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NFL can, and does, impact competitive integrity with scheduling process



In six simple words, NFL V.P. of broadcast planning Mike North inadvertently pulled back a pretty important curtain, when it comes to the competitive integrity of pro football.

They kind of owe us one.

Before North uttered that phrase in reference to the Jets’ 2024 schedule, few had focused on the question of whether the NFL might be misusing the awesome power it has to make things easier, or harder, for a given team based on when their games are played.

The Jets, who haven’t been to the playoffs since 2010, have done nothing to earn high-profile games. But they got plenty of them last year after trading for Aaron Rodgers. This year, the Jets got seven standalone games in the first 11 weeks because, as North said, “They kind of owe us one.”

So the Jets get a more challenging configuration of games, with three in 10 days to start the season, because they failed to deliver in 2023? That makes no sense, and it cuts against the league’s general approach of competitive balance from one year to the next.

The “good” teams should have the more screwy schedules. The “bad” teams should be playing the bulk of their games on Sunday afternoons. As TV money has increased, however, the league has decided to pick teams based not on whether they’ve earned the burden of playing so many games with less rest and/or greater scrutiny.

The Chiefs, obviously, have earned their hopscotch schedule. And they’ve thrived with that obligation in the past.

They’ve been our bell cow for a while, right?” North recently told Adam Schefter. “They’re kind of used to carrying our water for some of these unique kind of opportunities here.”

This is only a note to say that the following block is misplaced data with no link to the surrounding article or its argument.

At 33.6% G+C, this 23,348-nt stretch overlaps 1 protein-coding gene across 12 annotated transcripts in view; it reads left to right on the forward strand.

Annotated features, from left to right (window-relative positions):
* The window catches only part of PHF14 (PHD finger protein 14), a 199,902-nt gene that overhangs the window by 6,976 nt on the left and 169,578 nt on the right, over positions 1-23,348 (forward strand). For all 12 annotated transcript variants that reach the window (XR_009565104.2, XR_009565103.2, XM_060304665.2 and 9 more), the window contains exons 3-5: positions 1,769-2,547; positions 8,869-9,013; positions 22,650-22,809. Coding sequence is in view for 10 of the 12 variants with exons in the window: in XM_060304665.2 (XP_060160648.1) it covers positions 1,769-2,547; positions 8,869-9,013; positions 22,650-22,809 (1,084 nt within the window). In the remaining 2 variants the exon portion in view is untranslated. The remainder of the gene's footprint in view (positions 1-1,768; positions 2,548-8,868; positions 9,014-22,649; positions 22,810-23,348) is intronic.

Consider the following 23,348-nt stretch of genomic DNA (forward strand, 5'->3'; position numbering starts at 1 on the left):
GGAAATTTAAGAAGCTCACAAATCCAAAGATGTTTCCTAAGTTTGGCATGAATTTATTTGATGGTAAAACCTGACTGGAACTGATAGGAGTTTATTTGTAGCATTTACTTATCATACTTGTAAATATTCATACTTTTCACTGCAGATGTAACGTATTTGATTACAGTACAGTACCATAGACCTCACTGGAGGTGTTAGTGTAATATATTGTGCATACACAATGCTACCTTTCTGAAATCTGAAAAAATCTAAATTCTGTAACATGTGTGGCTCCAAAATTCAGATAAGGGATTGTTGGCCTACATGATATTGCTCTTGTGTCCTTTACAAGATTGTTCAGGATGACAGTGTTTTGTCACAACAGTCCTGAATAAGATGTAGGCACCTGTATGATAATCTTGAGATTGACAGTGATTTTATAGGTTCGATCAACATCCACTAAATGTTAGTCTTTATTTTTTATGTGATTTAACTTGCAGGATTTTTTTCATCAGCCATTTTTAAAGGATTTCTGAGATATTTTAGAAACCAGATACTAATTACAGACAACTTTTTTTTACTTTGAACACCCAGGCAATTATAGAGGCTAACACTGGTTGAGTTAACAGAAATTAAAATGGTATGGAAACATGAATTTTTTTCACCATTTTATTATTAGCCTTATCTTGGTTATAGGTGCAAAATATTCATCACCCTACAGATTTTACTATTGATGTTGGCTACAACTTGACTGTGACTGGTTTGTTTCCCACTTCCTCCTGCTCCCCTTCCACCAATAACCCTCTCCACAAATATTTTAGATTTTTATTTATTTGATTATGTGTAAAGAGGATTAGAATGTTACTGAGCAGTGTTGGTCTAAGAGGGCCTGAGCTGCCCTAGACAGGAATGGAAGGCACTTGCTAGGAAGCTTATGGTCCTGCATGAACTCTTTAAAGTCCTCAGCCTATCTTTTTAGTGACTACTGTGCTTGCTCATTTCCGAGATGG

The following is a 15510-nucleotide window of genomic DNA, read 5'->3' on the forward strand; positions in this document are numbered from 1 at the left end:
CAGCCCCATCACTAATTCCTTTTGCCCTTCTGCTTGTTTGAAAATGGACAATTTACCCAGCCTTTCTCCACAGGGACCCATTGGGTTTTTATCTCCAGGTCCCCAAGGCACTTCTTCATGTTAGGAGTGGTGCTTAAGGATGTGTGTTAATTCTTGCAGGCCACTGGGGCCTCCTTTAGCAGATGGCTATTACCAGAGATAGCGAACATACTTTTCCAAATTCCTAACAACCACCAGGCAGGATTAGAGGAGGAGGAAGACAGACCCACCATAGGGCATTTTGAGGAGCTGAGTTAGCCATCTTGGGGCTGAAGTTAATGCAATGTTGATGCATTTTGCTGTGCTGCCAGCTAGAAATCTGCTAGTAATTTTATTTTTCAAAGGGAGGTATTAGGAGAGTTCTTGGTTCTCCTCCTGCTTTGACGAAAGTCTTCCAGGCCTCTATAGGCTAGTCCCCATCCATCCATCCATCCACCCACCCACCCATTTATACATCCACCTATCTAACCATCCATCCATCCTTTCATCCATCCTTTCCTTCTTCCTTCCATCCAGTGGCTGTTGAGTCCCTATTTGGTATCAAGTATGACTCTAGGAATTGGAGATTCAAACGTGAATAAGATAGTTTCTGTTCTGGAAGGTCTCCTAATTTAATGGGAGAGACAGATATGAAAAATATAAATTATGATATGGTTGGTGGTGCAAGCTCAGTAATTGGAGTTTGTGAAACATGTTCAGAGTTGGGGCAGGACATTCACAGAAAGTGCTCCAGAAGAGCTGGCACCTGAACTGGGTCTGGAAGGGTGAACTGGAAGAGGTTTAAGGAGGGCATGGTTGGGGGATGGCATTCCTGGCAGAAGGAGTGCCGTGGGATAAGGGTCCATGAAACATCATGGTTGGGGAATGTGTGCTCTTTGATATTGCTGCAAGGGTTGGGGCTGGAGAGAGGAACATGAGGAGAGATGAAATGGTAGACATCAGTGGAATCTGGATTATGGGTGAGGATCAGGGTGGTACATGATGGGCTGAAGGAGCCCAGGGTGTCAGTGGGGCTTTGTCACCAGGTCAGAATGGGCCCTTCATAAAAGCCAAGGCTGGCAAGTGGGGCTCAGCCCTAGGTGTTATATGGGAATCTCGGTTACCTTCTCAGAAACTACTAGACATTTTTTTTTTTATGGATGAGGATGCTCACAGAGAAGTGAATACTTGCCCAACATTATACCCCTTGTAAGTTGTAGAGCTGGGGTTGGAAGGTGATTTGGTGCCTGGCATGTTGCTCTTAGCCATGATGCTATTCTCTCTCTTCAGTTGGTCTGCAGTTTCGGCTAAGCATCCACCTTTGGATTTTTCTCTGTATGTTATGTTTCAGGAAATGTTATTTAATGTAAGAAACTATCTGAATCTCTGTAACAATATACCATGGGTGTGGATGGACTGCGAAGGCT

Still, in that same interview, North also admitted that (contrary to those who think everything is rigged for the Chiefs), the league handed the two-time defending champions a very tough assignment.

“We maybe gave the Chiefs the hardest schedule in the league,” North said. “I suspect they’re gonna be there come playoff time.”

The Chiefs likely will be, but it won’t be easy. It also won’t be easy for the Jets, for reasons unrelated to their recent on-field accomplishments.

The broader point, which didn’t dawn on me until North said “they kind of owe us one,” is that the league has MASSIVE influence over the competitive integrity of a season based on how the games are scheduled. They can (and do) give some teams a hard schedule — and they know it.

There should be a formula based on how teams perform the prior year. The final four teams should face the biggest burdens when it comes to limited rest due to primetime bingo or rest imbalances that come from facing teams that are emerging from bye weeks. The non-playoff teams should play the bulk of their games at 1:00 p.m. ET (or 4:05 p.m. ET) on Sundays.

Instead, the league does whatever it wants, with no guardrails. While the apparent goal is to create the most compelling slate of standalone games, plenty of other biases and agendas can creep in. Last year, for example, it seemed that the teams that dared oppose the Thursday night flexing option were more likely to end up with multiple Sunday-Thursday games.

Here’s the broader takeaway, for anyone who is inclined to wager on win totals, division titles, or the Super Bowl champion: Wait.

Specifically, wait until the schedule is out before making any bets like that. Placing wagers before then makes those bets even more of a crapshoot than they already are.

In recent years, some have marveled at the attention given to the announcement of the schedule, since it simply adds the “when” to the “who” and “where” of the 272-game slate. The “when,” however, means everything. Especially since the process is becoming less and less random and structured and more and more strategic and deliberate.

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